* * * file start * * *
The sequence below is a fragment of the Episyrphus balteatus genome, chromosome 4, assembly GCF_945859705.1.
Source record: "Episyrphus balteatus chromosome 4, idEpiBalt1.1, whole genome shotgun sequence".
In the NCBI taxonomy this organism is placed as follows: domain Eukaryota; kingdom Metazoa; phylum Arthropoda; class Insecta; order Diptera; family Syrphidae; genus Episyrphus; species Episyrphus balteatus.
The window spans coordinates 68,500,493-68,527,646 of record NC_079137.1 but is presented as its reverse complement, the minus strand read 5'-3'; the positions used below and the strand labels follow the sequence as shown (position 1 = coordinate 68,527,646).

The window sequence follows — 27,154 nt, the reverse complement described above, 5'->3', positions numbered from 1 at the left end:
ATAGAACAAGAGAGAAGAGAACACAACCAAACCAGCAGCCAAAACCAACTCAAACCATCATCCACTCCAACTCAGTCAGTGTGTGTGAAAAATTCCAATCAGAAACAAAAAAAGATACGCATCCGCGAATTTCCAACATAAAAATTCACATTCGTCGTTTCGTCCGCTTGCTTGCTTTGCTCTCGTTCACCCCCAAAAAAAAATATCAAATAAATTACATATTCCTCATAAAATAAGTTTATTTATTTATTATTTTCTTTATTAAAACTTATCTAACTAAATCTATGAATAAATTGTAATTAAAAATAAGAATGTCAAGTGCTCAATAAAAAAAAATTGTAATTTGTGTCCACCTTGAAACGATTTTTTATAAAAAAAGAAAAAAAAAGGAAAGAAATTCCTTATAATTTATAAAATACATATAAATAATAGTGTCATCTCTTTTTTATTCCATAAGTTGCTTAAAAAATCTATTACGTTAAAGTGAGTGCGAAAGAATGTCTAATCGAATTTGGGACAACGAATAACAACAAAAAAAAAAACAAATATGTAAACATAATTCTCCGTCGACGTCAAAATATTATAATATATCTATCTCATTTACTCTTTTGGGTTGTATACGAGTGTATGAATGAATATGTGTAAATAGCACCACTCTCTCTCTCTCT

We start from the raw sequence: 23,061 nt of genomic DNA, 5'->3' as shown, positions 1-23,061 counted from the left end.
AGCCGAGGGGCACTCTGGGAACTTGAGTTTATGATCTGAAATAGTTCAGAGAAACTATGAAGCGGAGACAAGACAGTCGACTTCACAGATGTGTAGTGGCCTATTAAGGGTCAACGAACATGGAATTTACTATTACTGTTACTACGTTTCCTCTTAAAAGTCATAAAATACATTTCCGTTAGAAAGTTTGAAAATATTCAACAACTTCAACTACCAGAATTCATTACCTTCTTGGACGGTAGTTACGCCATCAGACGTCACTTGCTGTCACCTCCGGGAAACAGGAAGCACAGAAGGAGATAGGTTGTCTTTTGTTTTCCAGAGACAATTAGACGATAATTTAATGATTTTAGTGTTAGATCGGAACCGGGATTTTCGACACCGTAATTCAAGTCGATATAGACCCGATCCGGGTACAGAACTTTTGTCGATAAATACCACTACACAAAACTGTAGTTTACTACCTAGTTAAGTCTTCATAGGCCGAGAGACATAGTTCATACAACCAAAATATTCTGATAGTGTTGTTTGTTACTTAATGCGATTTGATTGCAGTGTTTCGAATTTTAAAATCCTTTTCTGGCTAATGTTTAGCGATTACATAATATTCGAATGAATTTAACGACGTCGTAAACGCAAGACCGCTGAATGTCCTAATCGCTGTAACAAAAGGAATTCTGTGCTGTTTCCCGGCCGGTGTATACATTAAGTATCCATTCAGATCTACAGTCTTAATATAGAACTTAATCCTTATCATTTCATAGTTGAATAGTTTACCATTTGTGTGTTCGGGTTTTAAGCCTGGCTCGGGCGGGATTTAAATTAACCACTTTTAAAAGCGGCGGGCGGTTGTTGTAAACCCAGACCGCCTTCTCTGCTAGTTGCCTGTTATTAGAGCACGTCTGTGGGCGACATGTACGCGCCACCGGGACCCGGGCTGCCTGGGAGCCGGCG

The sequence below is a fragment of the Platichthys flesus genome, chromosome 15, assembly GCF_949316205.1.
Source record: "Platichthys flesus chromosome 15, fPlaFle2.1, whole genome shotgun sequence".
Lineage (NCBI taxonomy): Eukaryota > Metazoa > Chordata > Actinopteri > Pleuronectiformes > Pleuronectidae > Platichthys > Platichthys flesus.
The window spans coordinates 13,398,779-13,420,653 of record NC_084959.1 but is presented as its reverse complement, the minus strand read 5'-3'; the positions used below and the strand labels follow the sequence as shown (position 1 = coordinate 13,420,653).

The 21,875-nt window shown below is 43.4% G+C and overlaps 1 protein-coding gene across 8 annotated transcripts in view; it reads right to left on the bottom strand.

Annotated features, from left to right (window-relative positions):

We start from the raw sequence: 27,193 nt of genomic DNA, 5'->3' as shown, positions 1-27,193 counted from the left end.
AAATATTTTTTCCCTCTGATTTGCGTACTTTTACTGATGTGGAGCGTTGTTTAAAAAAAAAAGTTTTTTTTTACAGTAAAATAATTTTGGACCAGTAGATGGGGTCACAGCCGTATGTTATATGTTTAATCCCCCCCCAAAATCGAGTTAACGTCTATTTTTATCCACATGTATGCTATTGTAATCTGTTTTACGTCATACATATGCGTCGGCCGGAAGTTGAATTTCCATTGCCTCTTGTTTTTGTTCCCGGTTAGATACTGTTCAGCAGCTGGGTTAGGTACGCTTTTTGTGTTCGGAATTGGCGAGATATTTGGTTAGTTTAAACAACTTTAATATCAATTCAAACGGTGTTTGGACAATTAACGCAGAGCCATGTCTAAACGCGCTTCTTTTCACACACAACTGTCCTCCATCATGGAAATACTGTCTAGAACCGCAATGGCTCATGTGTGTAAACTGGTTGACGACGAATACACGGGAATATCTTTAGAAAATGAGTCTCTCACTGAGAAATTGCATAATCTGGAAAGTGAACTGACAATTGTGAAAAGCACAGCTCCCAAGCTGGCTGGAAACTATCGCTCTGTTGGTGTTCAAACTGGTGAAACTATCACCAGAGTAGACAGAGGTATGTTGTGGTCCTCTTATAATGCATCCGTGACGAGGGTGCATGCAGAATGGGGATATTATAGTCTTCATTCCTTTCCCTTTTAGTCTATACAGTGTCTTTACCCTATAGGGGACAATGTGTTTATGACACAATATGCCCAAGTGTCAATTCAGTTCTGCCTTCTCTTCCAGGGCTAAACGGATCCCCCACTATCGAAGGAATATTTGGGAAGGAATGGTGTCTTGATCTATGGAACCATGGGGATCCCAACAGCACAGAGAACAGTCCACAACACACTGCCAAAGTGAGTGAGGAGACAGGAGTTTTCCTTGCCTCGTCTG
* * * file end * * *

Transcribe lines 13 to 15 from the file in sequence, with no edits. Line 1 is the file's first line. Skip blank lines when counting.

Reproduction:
The 21,875-nt window shown below is 43.4% G+C and overlaps 1 protein-coding gene across 8 annotated transcripts in view; it reads right to left on the bottom strand.

Annotated features, from left to right (window-relative positions):

We start from the raw sequence: 27,193 nt of genomic DNA, 5'->3' as shown, positions 1-27,193 counted from the left end.